When the economy is hurting, it means that most people are having a tough go of it. Families who are managing tight budgets are doing everything they can to make every dollar stretch further. Of course, as we know, when California residents are less prosperous, that adversely effects the amount of taxes generated for government use. If your income is less (or nonexistent), that means you are paying less (or no) income taxes. If you have less money to spend on buying things, then you are generating less sales tax. It’s not a difficult situation to figure out. It falls on the shoulders of our state’s policymakers — the Governor and 120 state legislators, to address the consequences of shrinking tax revenues. But as we have seen in a state budget calamity that has been going on for year, Democrat politicians in California have been unwilling to implement billions of dollars in savings — even when those savings have been laid out in front of them, providing an actual road map towards saving vast sums of taxpayer funds.
We have seen recommendations in the form of findings from state audits, reports from grand juries, recommendations from the Legislative Analyst’s Office, and of course Republican legislators have made significant recommendations over the years that have been largely dismissed by the majority party.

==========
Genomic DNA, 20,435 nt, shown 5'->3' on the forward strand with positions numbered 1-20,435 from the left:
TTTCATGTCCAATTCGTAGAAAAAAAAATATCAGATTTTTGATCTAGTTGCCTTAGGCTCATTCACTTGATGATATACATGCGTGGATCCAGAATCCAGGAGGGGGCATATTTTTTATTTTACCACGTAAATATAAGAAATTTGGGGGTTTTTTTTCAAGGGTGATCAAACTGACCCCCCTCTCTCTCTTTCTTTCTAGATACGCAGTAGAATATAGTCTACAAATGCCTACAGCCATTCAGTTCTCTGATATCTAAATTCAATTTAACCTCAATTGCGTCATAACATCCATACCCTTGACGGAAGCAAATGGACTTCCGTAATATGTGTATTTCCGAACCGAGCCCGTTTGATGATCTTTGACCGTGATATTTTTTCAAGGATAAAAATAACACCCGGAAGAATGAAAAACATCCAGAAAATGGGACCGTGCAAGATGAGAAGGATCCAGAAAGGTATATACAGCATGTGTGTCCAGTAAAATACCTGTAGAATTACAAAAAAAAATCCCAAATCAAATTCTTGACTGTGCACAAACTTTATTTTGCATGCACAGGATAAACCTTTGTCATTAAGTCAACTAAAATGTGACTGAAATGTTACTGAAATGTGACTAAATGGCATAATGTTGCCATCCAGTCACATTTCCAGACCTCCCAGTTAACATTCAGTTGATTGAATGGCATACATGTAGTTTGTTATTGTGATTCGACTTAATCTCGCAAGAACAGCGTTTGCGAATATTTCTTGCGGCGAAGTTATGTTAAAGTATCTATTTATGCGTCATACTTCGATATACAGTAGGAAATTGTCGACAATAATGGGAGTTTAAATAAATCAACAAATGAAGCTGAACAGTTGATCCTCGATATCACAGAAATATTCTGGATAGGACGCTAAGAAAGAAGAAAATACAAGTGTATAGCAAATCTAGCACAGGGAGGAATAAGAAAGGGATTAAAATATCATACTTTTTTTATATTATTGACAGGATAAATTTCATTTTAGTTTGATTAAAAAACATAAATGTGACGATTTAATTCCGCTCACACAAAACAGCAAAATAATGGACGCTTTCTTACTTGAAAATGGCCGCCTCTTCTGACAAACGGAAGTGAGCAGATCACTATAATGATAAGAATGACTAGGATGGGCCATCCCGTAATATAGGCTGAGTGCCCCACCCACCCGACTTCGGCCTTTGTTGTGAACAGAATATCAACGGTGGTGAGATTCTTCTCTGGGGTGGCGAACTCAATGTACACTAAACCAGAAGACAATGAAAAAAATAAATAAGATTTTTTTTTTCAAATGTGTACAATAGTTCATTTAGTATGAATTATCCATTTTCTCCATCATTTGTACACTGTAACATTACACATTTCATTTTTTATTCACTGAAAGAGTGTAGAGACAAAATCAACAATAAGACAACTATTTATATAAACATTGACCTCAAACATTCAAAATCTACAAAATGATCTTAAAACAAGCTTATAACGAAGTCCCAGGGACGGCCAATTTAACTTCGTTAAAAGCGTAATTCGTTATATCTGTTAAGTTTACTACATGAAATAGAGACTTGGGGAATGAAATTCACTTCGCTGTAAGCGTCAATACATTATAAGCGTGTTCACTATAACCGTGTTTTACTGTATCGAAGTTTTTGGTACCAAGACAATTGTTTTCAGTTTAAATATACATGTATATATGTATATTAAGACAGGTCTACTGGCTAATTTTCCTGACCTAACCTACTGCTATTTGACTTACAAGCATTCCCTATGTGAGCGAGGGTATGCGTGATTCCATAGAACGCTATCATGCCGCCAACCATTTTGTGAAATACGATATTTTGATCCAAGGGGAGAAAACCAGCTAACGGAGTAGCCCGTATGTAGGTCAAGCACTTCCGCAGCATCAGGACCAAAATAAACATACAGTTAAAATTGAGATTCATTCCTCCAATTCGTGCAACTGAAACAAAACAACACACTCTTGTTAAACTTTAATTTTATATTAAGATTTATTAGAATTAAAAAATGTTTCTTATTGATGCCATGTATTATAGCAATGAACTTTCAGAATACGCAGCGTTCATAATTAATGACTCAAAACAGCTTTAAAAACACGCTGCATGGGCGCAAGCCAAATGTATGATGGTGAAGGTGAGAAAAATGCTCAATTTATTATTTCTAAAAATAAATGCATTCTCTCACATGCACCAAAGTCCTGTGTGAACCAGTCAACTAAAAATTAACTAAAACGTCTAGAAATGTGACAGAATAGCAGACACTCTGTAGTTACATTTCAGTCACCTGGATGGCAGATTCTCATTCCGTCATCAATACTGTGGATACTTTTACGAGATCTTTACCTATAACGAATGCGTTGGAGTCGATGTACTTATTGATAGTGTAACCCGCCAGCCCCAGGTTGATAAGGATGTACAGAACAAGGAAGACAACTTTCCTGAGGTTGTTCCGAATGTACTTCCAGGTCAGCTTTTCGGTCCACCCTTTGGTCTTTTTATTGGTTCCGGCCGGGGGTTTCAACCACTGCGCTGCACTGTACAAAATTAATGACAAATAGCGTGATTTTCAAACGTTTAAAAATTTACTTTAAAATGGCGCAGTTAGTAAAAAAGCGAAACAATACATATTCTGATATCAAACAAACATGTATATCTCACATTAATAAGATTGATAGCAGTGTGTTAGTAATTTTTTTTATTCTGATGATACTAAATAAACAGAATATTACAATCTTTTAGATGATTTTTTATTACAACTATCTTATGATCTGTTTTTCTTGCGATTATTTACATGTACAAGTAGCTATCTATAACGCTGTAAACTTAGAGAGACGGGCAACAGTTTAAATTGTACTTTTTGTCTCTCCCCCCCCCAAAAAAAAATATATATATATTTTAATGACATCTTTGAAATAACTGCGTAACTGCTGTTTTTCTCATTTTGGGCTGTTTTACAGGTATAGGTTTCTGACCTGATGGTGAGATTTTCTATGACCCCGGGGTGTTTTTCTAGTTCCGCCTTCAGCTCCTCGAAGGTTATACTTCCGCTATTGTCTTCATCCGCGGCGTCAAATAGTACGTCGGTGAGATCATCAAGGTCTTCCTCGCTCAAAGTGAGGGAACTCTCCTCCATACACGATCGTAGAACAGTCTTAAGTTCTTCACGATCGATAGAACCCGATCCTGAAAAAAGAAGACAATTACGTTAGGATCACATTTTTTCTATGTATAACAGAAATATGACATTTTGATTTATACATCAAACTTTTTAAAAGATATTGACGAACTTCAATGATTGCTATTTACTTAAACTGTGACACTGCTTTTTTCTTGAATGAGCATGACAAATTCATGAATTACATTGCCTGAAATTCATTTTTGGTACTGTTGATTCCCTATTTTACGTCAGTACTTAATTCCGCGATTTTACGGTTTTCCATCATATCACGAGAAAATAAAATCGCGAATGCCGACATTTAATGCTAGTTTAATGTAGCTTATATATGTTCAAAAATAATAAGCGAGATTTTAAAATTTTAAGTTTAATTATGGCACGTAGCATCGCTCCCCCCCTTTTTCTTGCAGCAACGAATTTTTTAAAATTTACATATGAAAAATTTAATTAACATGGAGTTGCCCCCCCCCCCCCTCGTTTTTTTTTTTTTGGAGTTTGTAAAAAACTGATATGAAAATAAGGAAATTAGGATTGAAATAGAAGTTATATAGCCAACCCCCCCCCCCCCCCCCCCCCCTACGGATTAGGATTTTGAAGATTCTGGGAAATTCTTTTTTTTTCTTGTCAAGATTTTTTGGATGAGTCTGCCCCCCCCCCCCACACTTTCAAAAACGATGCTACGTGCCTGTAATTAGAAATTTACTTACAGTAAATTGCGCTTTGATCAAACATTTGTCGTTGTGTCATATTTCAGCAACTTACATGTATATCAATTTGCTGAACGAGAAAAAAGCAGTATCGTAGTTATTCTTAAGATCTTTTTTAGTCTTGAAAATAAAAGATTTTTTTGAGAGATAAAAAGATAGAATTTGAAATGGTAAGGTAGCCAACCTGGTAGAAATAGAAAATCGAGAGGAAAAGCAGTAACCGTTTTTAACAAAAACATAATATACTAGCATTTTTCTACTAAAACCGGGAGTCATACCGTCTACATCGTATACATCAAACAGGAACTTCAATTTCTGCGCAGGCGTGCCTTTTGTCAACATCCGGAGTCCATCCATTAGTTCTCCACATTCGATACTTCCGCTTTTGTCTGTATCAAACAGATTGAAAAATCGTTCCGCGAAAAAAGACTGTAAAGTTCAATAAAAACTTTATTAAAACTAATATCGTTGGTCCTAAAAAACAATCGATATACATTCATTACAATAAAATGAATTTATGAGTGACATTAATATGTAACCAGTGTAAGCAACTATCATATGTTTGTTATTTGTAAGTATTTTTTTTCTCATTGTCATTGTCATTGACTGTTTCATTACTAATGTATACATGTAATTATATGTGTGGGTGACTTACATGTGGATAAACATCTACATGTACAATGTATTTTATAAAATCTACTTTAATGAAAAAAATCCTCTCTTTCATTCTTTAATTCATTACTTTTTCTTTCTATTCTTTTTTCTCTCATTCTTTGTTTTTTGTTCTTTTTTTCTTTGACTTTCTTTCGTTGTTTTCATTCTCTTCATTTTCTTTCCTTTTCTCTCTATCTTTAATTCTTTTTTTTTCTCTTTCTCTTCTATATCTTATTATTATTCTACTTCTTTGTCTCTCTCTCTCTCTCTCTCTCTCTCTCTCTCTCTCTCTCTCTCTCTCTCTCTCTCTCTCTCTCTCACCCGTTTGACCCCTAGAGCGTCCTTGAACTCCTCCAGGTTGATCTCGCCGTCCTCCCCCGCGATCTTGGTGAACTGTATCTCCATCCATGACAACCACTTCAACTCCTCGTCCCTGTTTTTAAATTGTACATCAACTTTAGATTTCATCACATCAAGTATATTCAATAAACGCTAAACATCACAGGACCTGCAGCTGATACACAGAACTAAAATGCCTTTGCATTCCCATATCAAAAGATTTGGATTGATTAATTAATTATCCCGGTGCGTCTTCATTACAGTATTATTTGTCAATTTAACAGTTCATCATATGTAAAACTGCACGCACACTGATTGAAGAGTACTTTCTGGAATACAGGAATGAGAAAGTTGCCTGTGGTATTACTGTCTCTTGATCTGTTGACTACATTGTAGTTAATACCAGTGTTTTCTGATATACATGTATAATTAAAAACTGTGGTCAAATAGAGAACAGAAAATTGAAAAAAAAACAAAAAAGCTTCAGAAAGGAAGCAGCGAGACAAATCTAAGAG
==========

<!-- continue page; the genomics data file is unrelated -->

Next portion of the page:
Given the gravity of our current situation, and the fact that asking Californians to raise taxes in the midst of a recession is likely a fool’s errand, it is remarkably well timed that the California Taxpayers Association (which is affiliated with the California Chamber of Commerce) released a report this week that puts these money-saving ideas back on the table, to remind the politicians that there are alternatives to calling for tax hikes when the budget is in the red.
CalTax went through a decade’s worth of recommendations made by a variety of groups, and its report (Government Cost Savings Report: How State and Local Government Can Increase Efficiency and Become More Effective) includes those that the association calls “tangible ideas that can be molded into legislative solutions.” The recommendations would save state and local government about $4 billion, and would generate more than $3 billion in new revenue.
When I read the reference to “new revenue,” I got a little worried. After years of Democrat politicians and Arnold Schwarzenegger s trying to sugarcoat massive tax increases by calling them “revenue generators,” “fees,” and other euphemisms, I thought this might be more of the same. But it’s not. CalTax’s recommendations would create new revenue from things like selling advertising on school buses and government Web sites, improving the performance of the California Lottery, and allowing companies to invest in extended-reach oil drilling (which would generate revenue from existing taxes, and also would create many new jobs).